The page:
You could also choose up to four hard drives to put inside the case—no messy cables, no need to worry about a child or pet disconnecting your drive while it’s rendering a movie, etc. If you outgrew them, you could easily replace them. In my Mac Pro, I had an internal Time Machine drive (in addition to the external Time Machine drive.)
I’ll admit it: I’m a desktop image (nee wallpaper) addict. I love to use a wide variety of images, and change them often throughout the day, just to keep my work environment fresh. On my two external displays, I use iPhoto images—general photos on one, kid pictures on the other. But for the main iMac screen, I prefer to use photos taken by others—typically stunning landscapes and cityscapes from all over the world.
With the arrival of my 5K iMac, however, my existing collection was no longer sufficient. Yes, they were all 2560×1440 images, which matches the “apparent” resolution of the Retina iMac. But in order to make that image fill the Retina iMac’s screen, it’s first scaled up to 5120×2880, then displayed by OS X at 2560×1440. As a result, my desktop images aren’t nearly as sharp looking as they were on my old 27″ iMac’s display.
As an example, here’s a segment of two versions (2560×1440 and 5120×2880) of the Sydney Skyline, as screen-captured when set as my Retina iMac’s desktop picture. As you move the divider bar right, you’re revealing more of the 2560px version; move it left, and the 5120px version takes over.
After scrolling back and forth a bit, you might be thinking these pictures are identical, and I’m just seeing things. While I may be seeing things, the pictures are not identical. (Compare some closely-spaced lights and the crispness of vertical lines in each image to spot the differences.)
Read on for a closer look at the image, which really shows what you’re losing by using a 2560x1440px desktop image on a Retina Mac…as well as a list of places I’ve found that have 5120x2880px images available.
While I’m still busy setting up my Retina iMac—given I always do this by hand, it’s time consuming—I did take a few minutes to see how the graphics performance compares to that of my mid-2011 iMac.
To test the Macs, I use a visual benchmark called Unigine Valley. This benchmark puts the graphics card through a real workout, and is fun to watch while running. Before the results, here’s a quick comparison of my two iMacs:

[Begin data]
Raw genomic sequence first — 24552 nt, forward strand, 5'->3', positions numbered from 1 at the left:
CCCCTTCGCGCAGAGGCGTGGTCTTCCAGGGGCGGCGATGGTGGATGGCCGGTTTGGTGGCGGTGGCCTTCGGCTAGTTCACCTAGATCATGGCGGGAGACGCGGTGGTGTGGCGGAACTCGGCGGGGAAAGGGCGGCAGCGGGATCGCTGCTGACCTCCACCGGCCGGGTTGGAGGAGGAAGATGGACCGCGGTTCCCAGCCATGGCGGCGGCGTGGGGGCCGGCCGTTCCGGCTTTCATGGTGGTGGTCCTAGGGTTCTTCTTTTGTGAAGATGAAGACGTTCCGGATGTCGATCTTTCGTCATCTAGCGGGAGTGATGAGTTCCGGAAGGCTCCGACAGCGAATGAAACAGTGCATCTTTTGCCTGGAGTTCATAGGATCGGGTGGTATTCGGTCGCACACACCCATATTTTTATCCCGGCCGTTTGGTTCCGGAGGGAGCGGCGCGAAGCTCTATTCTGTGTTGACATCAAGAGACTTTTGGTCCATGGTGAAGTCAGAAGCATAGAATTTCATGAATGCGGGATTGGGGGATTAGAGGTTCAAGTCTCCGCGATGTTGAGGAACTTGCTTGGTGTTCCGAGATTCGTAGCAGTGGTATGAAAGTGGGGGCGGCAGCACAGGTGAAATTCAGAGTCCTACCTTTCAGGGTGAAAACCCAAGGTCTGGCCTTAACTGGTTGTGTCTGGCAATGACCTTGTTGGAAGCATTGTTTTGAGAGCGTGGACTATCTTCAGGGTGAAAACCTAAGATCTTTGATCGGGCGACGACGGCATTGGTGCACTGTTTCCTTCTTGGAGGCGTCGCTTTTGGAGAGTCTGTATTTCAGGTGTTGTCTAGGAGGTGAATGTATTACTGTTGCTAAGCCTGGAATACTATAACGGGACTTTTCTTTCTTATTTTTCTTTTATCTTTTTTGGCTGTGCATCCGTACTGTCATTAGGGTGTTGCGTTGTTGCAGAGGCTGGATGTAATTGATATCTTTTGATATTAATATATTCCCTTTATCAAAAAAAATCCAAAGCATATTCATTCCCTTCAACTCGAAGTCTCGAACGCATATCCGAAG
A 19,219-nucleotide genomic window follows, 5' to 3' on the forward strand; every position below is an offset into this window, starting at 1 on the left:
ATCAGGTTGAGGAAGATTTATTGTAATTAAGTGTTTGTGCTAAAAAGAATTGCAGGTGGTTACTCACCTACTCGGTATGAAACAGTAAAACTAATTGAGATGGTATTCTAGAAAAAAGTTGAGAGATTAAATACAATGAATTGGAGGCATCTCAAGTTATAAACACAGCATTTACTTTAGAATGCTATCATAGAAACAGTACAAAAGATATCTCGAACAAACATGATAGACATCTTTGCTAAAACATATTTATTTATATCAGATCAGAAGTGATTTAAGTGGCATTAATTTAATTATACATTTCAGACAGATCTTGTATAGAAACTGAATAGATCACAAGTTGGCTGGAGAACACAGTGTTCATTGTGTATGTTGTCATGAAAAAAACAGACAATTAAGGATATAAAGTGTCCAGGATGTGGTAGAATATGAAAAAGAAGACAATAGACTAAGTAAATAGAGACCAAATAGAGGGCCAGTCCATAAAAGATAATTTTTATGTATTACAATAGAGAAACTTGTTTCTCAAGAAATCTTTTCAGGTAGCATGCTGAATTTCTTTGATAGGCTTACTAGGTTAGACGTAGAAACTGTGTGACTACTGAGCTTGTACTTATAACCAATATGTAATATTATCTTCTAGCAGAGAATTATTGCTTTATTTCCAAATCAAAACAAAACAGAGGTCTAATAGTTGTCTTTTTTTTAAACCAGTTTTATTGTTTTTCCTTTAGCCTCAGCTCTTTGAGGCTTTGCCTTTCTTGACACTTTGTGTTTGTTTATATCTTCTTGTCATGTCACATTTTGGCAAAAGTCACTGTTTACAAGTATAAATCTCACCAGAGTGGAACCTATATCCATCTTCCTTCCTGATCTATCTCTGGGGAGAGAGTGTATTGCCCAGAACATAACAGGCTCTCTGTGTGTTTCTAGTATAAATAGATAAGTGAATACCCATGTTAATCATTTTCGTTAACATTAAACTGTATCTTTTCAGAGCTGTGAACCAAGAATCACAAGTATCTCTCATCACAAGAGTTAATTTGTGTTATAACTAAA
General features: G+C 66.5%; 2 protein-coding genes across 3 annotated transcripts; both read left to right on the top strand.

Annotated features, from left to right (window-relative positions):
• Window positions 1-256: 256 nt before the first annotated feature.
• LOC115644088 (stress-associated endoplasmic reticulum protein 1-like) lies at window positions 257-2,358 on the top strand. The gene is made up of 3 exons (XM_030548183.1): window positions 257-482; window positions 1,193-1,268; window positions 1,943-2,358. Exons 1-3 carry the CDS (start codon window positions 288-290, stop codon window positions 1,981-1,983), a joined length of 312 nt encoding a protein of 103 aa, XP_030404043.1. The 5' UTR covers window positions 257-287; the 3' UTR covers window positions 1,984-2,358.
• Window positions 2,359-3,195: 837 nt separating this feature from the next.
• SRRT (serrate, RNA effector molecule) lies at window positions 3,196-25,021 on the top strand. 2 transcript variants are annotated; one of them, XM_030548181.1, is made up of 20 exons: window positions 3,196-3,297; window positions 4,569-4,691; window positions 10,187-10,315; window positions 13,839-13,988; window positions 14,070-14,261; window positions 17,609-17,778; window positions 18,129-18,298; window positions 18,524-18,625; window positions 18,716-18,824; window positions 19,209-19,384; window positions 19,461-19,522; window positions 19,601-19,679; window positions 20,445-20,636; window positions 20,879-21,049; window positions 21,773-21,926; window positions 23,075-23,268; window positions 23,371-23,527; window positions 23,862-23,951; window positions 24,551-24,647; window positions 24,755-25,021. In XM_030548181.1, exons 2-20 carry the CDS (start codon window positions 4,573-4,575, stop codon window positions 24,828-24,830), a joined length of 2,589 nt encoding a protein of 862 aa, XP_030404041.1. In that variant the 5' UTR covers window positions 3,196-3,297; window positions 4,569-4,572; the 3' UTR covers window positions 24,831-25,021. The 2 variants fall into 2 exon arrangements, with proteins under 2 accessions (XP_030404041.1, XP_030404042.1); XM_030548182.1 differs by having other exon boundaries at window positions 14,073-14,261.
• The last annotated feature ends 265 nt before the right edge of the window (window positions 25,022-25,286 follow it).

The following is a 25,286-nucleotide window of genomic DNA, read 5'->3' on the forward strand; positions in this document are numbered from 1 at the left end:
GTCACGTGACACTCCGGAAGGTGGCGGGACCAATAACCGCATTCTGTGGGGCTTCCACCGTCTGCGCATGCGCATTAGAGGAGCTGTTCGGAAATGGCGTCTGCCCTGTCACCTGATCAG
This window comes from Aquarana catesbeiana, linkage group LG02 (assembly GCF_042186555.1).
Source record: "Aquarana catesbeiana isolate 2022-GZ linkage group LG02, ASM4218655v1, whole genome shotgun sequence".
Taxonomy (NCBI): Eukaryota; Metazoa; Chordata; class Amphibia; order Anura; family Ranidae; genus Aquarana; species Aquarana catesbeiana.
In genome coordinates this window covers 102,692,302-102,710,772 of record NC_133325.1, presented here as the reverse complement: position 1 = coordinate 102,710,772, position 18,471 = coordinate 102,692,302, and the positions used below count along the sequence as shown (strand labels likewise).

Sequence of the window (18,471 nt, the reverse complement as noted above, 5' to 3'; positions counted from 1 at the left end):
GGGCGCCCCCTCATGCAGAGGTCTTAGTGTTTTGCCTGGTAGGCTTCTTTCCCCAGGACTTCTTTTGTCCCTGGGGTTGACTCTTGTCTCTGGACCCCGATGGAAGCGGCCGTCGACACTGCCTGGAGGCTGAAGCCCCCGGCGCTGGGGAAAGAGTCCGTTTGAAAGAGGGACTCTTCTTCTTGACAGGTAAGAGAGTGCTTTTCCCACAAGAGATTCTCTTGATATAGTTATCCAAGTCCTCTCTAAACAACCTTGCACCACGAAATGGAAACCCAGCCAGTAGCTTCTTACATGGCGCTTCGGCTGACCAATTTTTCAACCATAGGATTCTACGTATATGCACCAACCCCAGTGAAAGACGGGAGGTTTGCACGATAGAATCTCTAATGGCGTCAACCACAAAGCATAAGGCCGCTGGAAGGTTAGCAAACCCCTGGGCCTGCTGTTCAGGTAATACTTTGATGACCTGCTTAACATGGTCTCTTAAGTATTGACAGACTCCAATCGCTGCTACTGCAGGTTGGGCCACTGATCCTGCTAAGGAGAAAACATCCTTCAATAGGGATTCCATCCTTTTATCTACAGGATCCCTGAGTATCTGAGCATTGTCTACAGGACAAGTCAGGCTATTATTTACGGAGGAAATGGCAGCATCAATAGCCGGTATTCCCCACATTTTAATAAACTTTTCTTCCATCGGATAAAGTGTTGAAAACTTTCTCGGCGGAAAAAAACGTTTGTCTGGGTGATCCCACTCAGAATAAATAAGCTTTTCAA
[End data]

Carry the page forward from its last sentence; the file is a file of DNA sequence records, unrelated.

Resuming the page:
3.4GHz Core i7
4.0GHz Core i7
AMD HD 6970M
AMD R9 M295X
And here’s how they did…
I’m no math whiz, but it looks like the new Retina iMac is over twice as fast in the graphics realm as my older machine. I knew it’d be faster, of course, but I wasn’t expecting that kind of speed up. Wow.
After seeing the new iMac with Retina 5K display (I’m just going to call it a Retina iMac from here on out, or even riMac for short), I decided it was time to upgrade my aging but still oh-so-functional mid-2011 27″ iMac.
For those contemplating the same upgrade, you may be mulling decisions on processor, RAM, storage, and graphics cards; here’s the logic behind each of my choices in those areas, in case it helps you with your decision.
This was the simplest decision to make—I always buy the most powerful CPU I can afford. In the case where the choice is a Core i5 vs. Core i7, I will always go for the Core i7. That’s because only the Core i7 supports hyper threading, which, as Apple writes, is “a technology that allows two threads to run simultaneously on each core. So a quad-core iMac has eight virtual cores, all of which are recognized by OS X. This enables the processor to deliver faster performance by spreading tasks more evenly across a greater number of cores.”
In addition, by upgrading the CPU, I make the machine more usable many years down the road—whether for my own use, or when reselling to someone else.